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AccuWeather’s 2023 Europe Spring Forecast

From the end of March until the beginning of June, Europe will have dominant weather patterns with lingering cold air.

With the spring equinox taking place on Monday, March 20, AccuWeather’s expert team of international forecasters has released the details of what the upcoming spring season will hold in Europe.

On March 9, NOAA’s Climate Prediction Center officially declared that the El Niño-Southern Oscillation phase has transitioned from La Niña to neutral, meaning neither El Niño nor La Niña is underway. This neutral phase is expected to persist through the end of spring into early summer and play a role in influencing global weather patterns, transitioning to El Niño sometime during the summer months.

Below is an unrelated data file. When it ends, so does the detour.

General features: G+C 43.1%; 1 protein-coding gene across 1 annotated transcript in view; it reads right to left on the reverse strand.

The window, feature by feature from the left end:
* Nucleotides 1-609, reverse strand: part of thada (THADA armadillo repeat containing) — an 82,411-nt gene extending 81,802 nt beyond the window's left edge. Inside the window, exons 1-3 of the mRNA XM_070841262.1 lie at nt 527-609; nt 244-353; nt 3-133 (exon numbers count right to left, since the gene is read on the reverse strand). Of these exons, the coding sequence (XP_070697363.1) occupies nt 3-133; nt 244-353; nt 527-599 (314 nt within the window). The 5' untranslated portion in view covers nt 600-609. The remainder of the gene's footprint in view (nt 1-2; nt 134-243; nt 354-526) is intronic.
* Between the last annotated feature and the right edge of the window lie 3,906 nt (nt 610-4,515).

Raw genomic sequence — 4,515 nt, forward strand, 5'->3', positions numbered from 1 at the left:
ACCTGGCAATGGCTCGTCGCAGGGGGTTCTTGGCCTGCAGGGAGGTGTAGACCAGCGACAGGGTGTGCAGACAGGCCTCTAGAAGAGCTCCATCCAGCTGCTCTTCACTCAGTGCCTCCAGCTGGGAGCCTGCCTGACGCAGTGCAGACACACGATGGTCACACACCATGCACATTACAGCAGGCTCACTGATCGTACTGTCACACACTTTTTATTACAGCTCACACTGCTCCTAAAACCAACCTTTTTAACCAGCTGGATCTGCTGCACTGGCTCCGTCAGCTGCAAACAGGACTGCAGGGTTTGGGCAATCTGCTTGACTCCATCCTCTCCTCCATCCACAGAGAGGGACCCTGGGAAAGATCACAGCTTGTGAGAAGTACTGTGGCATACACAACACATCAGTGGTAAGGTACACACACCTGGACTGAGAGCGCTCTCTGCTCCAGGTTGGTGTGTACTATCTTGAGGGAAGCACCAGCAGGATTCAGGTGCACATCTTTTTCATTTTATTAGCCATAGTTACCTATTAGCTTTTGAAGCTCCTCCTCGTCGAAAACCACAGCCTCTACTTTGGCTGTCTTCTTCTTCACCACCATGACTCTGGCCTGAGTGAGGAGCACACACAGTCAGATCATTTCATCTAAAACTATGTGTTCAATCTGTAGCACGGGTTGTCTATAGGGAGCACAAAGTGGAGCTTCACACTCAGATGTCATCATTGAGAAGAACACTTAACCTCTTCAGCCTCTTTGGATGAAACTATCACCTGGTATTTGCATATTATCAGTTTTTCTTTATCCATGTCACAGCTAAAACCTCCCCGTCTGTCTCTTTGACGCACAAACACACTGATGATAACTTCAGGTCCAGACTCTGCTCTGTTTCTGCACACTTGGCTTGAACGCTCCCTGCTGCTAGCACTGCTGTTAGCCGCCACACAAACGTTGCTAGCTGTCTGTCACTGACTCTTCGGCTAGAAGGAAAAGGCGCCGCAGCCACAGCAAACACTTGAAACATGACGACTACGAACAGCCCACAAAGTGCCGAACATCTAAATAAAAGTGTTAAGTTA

AccuWeather meteorologists have incorporated this factor when developing the European spring forecast and say that the prevailing weather patterns across Europe from the end of March into the start of June will feature residually cold air across northern Europe early, mild conditions in the eastern regions, a dominant storm track across the south at times and an early ignition of severe weather for some spots.

Although springtime is generally associated with a leap toward warmer days, March, as observed already, can still bring bouts of wintry weather including impactful snowfall events. Portions of the United Kingdom, Scandinavia and the Alpine region are likely to end the month of March with anomalously higher snowfall totals, while many other parts of the continent will trend near to below the historical average.

A weather phenomenon called a sudden stratospheric warming event has played a large role in forcing cold conditions across much of northern Europe during the first half of March. Every few years, this event is triggered by a disruption in the upper levels of the Earth’s atmosphere, where the polar vortex resides.